The New Old Age dawns in the GlebeBY DESMOND DEVOY
The appointment of a federal Minister of Science, a tax credit for caregivers to the elderly and a national pharmacare program were some of the suggestions put forward by local groups at a roundtable discussion on seniors' issues in the Glebe last week.
"No senior in this country should have to choose between filling a prescription and buying quality food," said Senator Sharon Carstairs (Liberal - Manitoba), during the "New `Old Age"' Seniors Roundtable at The Glebe Centre, 950 Bank Street, on the afternoon of Thursday, August 7th, of the need for pharmacare.
Sen. Carstairs recently tabled her second interim report "Issues and Options for an Aging Population," to the Senate, and in the lead-up to filing the final report on Tuesday, September 30th, the day before the international Day of Older Persons. On top of the need for pharmacare, she added that "we learned about the need for a national home care program."
She is continuing to seek input from communities across the country. Before her foray into the wider world of seniors issues, Sen. Carstairs told the crowd that "I have been passionate about the cause of palliative care since 1995," she said, noting that the number of Canadians with access to quality end-of-life care has risen from 10 to 37 percent, but that "there is still 63 per cent of Canadians who do not have access to quality, end-of-life care."
Other members of the panel were equally vocal about what they wanted to see change when it came to addressing Canada's booming senior population.
One speaker noted that there was "a missing component of the report, that is, the explicit promotion of increased support for research on health and aging," said Larry W Chambers, PhD, President and Chief Scientist of the Elisabeth Bruyere Research Institute and Vice President of Research at the SCO Health Service in Lower town.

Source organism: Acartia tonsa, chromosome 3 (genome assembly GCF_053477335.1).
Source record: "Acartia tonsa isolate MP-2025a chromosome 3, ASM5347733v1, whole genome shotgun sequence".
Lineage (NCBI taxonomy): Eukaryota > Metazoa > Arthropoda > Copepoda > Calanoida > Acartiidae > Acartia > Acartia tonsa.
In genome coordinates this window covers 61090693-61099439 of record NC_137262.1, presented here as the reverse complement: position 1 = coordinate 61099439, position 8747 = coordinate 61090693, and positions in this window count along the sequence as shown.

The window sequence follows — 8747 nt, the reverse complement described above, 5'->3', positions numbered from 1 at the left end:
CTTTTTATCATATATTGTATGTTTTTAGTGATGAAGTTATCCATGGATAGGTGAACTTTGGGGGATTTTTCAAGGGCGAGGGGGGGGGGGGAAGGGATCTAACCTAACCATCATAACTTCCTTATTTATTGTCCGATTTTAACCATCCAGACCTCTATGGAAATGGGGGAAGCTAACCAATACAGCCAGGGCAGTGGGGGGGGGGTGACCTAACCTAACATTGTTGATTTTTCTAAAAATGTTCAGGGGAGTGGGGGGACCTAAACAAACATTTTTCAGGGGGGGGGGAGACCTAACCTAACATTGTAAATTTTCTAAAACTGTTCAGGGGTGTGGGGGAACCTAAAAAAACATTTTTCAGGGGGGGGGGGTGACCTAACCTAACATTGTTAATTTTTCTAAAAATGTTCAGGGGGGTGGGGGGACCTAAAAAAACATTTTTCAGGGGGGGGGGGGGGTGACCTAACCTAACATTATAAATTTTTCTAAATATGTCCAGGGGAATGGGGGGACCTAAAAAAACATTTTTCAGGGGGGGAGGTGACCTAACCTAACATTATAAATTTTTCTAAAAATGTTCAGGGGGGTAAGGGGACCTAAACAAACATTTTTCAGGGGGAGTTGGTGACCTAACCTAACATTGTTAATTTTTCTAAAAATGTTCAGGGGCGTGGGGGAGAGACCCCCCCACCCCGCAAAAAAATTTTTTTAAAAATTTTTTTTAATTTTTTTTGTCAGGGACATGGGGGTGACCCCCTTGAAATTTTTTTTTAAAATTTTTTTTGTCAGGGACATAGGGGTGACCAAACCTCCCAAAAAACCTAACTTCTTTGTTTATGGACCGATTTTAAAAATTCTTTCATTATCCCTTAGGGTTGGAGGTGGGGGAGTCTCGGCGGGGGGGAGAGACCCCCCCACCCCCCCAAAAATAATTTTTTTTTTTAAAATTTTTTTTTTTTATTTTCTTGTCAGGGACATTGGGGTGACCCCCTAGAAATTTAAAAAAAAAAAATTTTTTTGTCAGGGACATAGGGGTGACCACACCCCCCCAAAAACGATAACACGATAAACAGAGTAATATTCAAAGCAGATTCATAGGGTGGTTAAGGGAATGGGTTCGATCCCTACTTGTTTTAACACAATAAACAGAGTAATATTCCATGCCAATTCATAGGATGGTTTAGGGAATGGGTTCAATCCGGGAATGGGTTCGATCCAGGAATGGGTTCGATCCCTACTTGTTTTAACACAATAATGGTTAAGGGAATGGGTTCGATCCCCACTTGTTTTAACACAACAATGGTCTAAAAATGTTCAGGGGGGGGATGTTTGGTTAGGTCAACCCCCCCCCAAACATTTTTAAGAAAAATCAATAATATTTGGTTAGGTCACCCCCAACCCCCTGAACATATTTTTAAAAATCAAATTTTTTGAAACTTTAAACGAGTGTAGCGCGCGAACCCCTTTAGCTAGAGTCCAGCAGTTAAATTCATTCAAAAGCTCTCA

In order to help coordinate this large task, Chambers suggested that "federal government leadership in research areas, including research on health and aging, is difficult, without someone at the highest level in the federal government overseeing research, that is, a Minister for Science in the cabinet."
Chambers’ organization itself has more than 90 scientists and research support workers on its staff.
Another initiative put forward was that a senior’s income tax credit be put into place to help prevent financial and personal "burnout" by caregivers.
However, to prevent abuse, "the senior who receives the care should validate the credit," suggested Lawrence Grant, Executive Director of The Glebe Centre, admitting that °a great deal of thought would need to go into the criteria," but adding that "the significant contribution made by families should be recognized."
Further to this, Grant noticed that, while he did not have statistics in front of him, based on his anecdotal observances at the Glebe Centre, "between 25 and 40 per cent of long term residents could be candidates for readmission back into the community if the right supports were in place."